From our ‘80% Percent is Psychology’ session, Wednesday, January 16th, 2019. Thanks all for the great discussions! Force causes counter-force; and transactional leadership likely results in compliance only; It is transformational leadership based on inspiration and collaboration that increases most follower’s involvement and true commitment. It is not the acquisition of power (whether it be … Continue reading Leadership & (Em-)Power(-ment)
Objectives To provide participants an understanding of leadership from a psychological perspective, and to examine the impact of culture on leadership success. Description In this course, participants will study leadership challenges from a several different psychological perspectives, gaining an understanding of more or less effective leadership styles across different cultures and contexts, and the ethical … Continue reading INSPIRING OTHERS ACROSS CULTURES AND (SELF-) LEADERSHIP PSYCHOLOGY
Like a nation‘s immigration So its mothers’ alienation Strategy for protection Through separation Frustration Like a society’s identification So its mothers’ justification Need for appreciation Through separation Frustration Like a family’s condition So its mother’s assertion Status for position Through separation Frustration
The paradox of the disadvantaged justifying authoritarian systems It can seem paradoxical that people often justify the existing social system even when this comes at personal and collective costs . System Justification Theory (SJT) provides a framework to understand what the motives and contexts behind this phenomenon are . SJT posits that an underlying ideology … Continue reading Why People Justify Social Systems That Disadvantage Them
Zepf, S., Ullrich, B., & Seel, D. (2016). Oedipus and the Oedipus complex: A revision. The International Journal Of Psycho-Analysis, 97(3), 685-707. doi:10.1111/1745-8315.12278 Zhang, Z. (2015). Assimilation, Accommodation, and Equilibration: A Schema-Based Perspective on Translation as Process and as Product. International Forum Of Teaching & Studies, 11(1/2), 84-89. Ziegler, D. J. (2002). Freud, Rogers, and Ellis: A comparative theoretical … Continue reading Z (Psychology Resources)
Vaitkus, S. (1990). THE CRISIS AS A BANKRUPTCY OF TRUST: THE FIDUCIARY ATTITUDE, HUMAN NATURE AND ETHICAL SCIENCE. International Sociology, 5(3), 287. Valiunas, A. (2010). The Science of Self-Help. New Atlantis: A Journal Of Technology & Society, 2885-100. Van Buren, B. R., & Meehan, K. B. (2015). Child maltreatment and vulnerable narcissism: The roles of shame and disavowed need. Journal … Continue reading V (Psychology Resources)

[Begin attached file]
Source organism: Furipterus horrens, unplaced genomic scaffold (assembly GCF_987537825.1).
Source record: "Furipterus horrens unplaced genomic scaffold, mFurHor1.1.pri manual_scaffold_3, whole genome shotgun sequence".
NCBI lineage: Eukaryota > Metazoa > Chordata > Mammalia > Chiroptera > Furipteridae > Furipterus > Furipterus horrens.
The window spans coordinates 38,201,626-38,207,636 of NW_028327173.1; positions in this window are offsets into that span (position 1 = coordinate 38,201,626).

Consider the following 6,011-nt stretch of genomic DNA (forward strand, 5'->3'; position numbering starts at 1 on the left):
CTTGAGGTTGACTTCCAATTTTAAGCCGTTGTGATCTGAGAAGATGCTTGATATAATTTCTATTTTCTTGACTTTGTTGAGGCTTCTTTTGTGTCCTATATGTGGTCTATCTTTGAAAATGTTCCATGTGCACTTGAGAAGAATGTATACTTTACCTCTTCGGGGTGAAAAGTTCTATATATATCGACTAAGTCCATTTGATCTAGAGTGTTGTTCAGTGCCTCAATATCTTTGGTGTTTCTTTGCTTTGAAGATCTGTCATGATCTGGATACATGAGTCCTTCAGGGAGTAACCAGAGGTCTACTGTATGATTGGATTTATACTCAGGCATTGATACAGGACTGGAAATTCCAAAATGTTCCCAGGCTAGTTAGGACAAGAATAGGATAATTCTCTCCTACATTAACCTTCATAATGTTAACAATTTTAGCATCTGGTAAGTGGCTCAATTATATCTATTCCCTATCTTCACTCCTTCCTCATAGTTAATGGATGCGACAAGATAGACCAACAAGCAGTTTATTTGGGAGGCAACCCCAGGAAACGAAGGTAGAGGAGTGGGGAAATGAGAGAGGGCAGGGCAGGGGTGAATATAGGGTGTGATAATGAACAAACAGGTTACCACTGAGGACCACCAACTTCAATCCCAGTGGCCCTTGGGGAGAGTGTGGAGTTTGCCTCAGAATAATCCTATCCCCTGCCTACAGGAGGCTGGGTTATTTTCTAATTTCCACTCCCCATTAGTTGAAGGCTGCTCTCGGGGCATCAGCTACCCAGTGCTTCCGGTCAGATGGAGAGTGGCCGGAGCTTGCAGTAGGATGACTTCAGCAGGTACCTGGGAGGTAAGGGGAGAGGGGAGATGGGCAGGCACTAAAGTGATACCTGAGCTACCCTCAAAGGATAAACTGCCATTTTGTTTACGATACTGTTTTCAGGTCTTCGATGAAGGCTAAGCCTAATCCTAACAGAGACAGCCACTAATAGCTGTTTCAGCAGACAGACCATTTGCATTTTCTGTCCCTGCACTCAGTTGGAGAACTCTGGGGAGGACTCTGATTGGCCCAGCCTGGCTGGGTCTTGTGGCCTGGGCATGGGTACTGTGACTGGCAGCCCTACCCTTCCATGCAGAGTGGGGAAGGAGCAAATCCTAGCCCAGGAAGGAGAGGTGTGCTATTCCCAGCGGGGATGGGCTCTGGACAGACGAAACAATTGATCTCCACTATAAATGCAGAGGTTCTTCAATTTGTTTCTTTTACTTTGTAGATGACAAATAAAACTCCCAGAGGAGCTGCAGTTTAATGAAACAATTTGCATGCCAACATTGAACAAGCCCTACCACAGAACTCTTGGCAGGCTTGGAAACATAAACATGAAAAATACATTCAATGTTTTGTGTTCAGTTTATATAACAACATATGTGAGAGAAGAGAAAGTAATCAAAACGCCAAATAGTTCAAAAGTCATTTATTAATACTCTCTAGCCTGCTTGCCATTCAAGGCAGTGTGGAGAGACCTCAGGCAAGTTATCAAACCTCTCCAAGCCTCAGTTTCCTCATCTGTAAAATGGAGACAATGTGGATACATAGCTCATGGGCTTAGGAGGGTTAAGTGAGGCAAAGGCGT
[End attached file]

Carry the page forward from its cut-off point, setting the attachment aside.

Sacks B., & Buckley S. (2003). Motor development for individuals with Down syndrome—An overview. Down Syndrome Education Online. Retrieved from http://www.down-syndrome.org/information/motor/overview/ Salgado, J. F., Moscoso, S., & Berges, A. (2013). Conscientiousness, Its Facets, and the Prediction of Job Performance Ratings: Evidence against the narrow measures. International Journal Of Selection & Assessment, 21(1), 74-84. doi:10.1111/ijsa.12018 Salonen, L. (2013). L. S. … Continue reading S (Psychology Resources)
Nabi, R. L. (2015). Emotional flow in persuasive health messages. Health Communication, 30(2), 114-124. doi:10.1080/10410236.2014.974129 Nader-Grosbois, N. (2014). Self-perception, self-regulation and metacognition in adolescents with intellectual disability. Research In Developmental Disabilities, 351334-1348. doi:10.1016/j.ridd.2014.03.033 Nagel, J. (2012). Fear, Helplessness, and Rage. Satir Journal, 5(1), 65-69. Nahla, A. (2017). Differences in styles of thinking ‘In Light of Sternberg’s Theory’: A case study of … Continue reading N (Psychology Resources)
Jacob, M., & Meek, V. L. (2013). Scientific Mobility and International Research Networks: Trends and Policy Tools for Promoting Research Excellence and Capacity Building. Studies In Higher Education, 38(3), 331-344. Jagger, P. (2017, March 23). Bridging East to West – Japan Inc’s Top 3 HR Priorities for The Year Ahead. Retrieved from https://www.linkedin.com/pulse/bridging-east-west-japan-incs-top-3-hr-priorities-year-pichaya-jagger/ James, P., & Scerri, … Continue reading J (Psychology Resources)